CALL TO PRAYER: TenTwo
EDITOR'S NOTE: Frank Page, president of the SBC Executive Committee, has issued a call to prayer for revival and spiritual awakening for our churches, our nation and our world during 2013. Baptist Press will carry First-Person articles during the year encouraging Southern Baptists to pray in specific areas and for specific needs as we petition the Father for spiritual awakening.
NASHVILLE (BP) -- Penetrating lostness in North America is a huge task. It will require thousands of church planters and tens of thousands of believers demonstrating and declaring the Gospel of Jesus Christ with compassion and grace.
Where will those church planters come from?
Jesus told His disciples to "... pray to the Lord of the harvest ...." The North American Mission Board is inviting Southern Baptists to join us at 10:02 each day -- morning or night -- to pray that God will send workers into His harvest field.
"He told them: 'The harvest is abundant, but the workers are few. Therefore, pray to the Lord of the harvest to send out workers into His harvest'" (Luke 10:2, HCSB).
Why should you consider joining Southern Baptists in praying TenTwo? Jesus' request continues to call to us today.
Jesus was asking His disciples, and He asks us, to pray with:
Urgency -- The ripeness of the harvest implies temporary opportunity.
Fervency -- Christ Himself was moved with compassion and effective laborers must possess His heart for the lost.
Dependency -- The harvest belongs to God. He owns it. Our plans and processes are worthless without His empowerment.
Expectancy -- We must be prepared to become the answer to our prayer.
Jesus would have us pray for diligent workers.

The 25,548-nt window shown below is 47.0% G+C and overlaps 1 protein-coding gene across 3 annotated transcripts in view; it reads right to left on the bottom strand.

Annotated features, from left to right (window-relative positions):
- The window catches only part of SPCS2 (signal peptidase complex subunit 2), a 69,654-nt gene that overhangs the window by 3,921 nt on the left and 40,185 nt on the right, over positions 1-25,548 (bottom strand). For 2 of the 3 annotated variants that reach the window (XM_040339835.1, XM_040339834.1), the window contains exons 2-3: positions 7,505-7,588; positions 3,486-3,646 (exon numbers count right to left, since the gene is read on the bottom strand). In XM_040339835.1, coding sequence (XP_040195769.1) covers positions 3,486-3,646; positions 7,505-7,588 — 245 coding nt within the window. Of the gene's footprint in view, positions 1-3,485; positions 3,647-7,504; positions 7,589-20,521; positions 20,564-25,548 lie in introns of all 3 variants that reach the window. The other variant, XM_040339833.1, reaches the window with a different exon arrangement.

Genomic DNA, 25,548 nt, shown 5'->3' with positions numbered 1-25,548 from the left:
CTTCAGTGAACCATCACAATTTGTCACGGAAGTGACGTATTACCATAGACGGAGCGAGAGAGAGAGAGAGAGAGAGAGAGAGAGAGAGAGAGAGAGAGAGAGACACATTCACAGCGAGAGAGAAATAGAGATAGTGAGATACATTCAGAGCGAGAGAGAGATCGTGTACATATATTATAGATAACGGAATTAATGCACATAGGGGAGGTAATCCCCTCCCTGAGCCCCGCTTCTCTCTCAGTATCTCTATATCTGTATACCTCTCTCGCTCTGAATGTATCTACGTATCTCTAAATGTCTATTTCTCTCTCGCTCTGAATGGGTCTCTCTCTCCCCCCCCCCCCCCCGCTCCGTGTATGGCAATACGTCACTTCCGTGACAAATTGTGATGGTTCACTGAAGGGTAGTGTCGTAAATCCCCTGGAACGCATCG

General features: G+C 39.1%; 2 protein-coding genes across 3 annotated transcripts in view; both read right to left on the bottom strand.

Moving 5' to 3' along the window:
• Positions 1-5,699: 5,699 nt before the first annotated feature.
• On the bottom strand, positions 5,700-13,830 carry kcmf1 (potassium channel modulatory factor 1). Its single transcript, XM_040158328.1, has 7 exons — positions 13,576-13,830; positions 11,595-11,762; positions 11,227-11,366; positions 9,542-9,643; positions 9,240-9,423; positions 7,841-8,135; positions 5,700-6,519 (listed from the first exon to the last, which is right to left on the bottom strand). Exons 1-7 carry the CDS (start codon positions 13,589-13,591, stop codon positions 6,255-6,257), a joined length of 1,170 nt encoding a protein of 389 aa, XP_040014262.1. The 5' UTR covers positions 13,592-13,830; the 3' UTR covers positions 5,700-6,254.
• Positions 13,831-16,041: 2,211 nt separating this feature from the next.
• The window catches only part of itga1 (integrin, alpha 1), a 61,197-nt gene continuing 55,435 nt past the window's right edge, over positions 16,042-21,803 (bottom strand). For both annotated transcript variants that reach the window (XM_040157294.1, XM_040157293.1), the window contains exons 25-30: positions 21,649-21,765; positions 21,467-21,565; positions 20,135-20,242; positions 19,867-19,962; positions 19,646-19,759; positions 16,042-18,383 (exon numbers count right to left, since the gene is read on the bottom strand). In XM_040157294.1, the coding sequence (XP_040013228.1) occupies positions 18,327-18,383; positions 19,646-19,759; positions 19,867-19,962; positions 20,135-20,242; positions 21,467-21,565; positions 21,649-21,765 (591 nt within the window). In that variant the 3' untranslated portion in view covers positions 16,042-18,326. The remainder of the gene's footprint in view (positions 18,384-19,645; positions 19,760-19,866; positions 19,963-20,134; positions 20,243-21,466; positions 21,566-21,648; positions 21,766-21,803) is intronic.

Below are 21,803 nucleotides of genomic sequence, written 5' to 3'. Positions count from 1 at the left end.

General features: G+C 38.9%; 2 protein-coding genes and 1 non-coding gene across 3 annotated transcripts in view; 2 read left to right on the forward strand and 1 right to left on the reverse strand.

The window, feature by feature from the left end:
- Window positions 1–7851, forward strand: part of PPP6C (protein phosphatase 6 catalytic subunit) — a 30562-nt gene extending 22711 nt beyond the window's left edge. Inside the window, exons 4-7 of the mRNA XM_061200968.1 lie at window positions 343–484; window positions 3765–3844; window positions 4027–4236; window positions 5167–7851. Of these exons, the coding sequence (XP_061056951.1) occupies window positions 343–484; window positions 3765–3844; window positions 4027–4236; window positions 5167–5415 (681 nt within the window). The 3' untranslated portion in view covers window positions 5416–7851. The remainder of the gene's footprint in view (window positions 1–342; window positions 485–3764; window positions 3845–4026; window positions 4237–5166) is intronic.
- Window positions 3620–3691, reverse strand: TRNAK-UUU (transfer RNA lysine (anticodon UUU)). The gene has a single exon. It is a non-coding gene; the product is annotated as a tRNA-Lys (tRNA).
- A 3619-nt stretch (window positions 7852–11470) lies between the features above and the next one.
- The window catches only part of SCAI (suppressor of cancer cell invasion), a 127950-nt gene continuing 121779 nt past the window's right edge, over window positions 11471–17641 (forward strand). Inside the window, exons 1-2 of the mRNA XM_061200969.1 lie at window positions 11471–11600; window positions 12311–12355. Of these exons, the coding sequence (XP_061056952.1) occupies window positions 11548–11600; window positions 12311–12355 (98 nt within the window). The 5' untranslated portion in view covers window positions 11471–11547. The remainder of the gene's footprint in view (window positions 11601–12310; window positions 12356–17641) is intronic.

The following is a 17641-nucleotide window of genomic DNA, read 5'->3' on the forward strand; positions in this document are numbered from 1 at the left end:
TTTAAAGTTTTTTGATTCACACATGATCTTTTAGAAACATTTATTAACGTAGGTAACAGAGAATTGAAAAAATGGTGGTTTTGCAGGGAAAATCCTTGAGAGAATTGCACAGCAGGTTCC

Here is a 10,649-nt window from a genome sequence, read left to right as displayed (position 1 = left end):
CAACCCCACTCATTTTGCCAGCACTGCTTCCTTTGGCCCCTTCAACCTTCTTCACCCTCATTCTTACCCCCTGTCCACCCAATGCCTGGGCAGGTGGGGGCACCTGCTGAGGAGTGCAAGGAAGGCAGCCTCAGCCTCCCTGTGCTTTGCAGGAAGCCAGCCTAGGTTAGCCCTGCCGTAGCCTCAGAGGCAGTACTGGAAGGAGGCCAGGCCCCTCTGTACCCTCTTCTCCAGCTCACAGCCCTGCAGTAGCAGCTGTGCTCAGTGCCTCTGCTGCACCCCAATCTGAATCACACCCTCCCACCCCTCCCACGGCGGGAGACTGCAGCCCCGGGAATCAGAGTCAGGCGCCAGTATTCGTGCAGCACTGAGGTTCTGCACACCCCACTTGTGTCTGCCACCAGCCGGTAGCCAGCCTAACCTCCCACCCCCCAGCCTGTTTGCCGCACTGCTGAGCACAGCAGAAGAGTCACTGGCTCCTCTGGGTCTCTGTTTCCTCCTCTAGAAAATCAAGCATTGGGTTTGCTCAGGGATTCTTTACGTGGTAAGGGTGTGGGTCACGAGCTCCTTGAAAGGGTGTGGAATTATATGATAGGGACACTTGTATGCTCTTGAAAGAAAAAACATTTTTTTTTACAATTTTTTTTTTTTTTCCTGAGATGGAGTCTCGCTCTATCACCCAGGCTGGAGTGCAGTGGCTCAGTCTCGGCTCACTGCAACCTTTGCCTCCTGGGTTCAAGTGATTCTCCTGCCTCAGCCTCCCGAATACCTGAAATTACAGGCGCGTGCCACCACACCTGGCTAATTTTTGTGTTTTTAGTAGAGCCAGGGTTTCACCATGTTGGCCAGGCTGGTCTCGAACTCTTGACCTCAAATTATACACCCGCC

Jesus would have us pray for surrendered workers.
Jesus would have us pray for faith-filled workers.
Jesus would have us pray for courageous workers.
Jesus would have us pray for humble workers.
Jesus would have us pray for Christ-centered workers.
When Jesus commanded His disciples to pray the Lord of the harvest to "send," He used the Greek word ekballos, meaning "to propel or thrust" or even "to cast out." The word has a sense of force. As strange as it may sound, this Luke 10:2 challenge is in essence an appeal for God to "make" workers willing to go to the places of greatest need, places like Send North America cities and beyond. It is a petition for God to fill the hearts of laborers with compassion for people who need to hear about Jesus.
In light of the dire need for laborers, Jesus did not advise His disciples to recruit, enlist or persuade. His command to them -- and to us -- is to pray.
Jesus doesn't instruct us to pursue potential laborers. Jesus commands us to pursue the God who alone could create a longing in the hearts of those who would respond to the immense need.
Our cities are filled with lost and disillusioned people who need to see something more than Christianity. They need to see Jesus living and breathing and loving through "called out" people. Such laborers must be Christ-centered and Spirit-filled.
When Jesus challenged His disciples to pray for the sending of laborers, He was not simply encouraging prayer for workers to leave their Jerusalem to harvest in Judea, Samaria and the uttermost part of the earth. Jesus was also asking for prayer for laborers to recognize the ripe harvest in their Jerusalem, in their neighbors. He compels us to give ourselves to compassionate service in our own communities.
We must pray that God will send teenage laborers who will engage this culture with Jesus' love.
We must pray that God will send laborers of every ethnicity to reach people of every language and culture.
We must pray that we are willing to become the answer to our prayer.
What time is it?
Gary Frost is vice president for the Midwest Region for the North American Mission Board and coordinates prayer strategy for NAMB. For more information about NAMB's TenTwo initiative, visit namb.net/TenTwo. Initial articles on Frank Page’s Call to Prayer for 2013 can be read here and here. Get Baptist Press headlines and breaking news on Twitter (@BaptistPress), Facebook (Facebook.com/BaptistPress ) and in your email ( baptistpress.com/SubscribeBP.asp).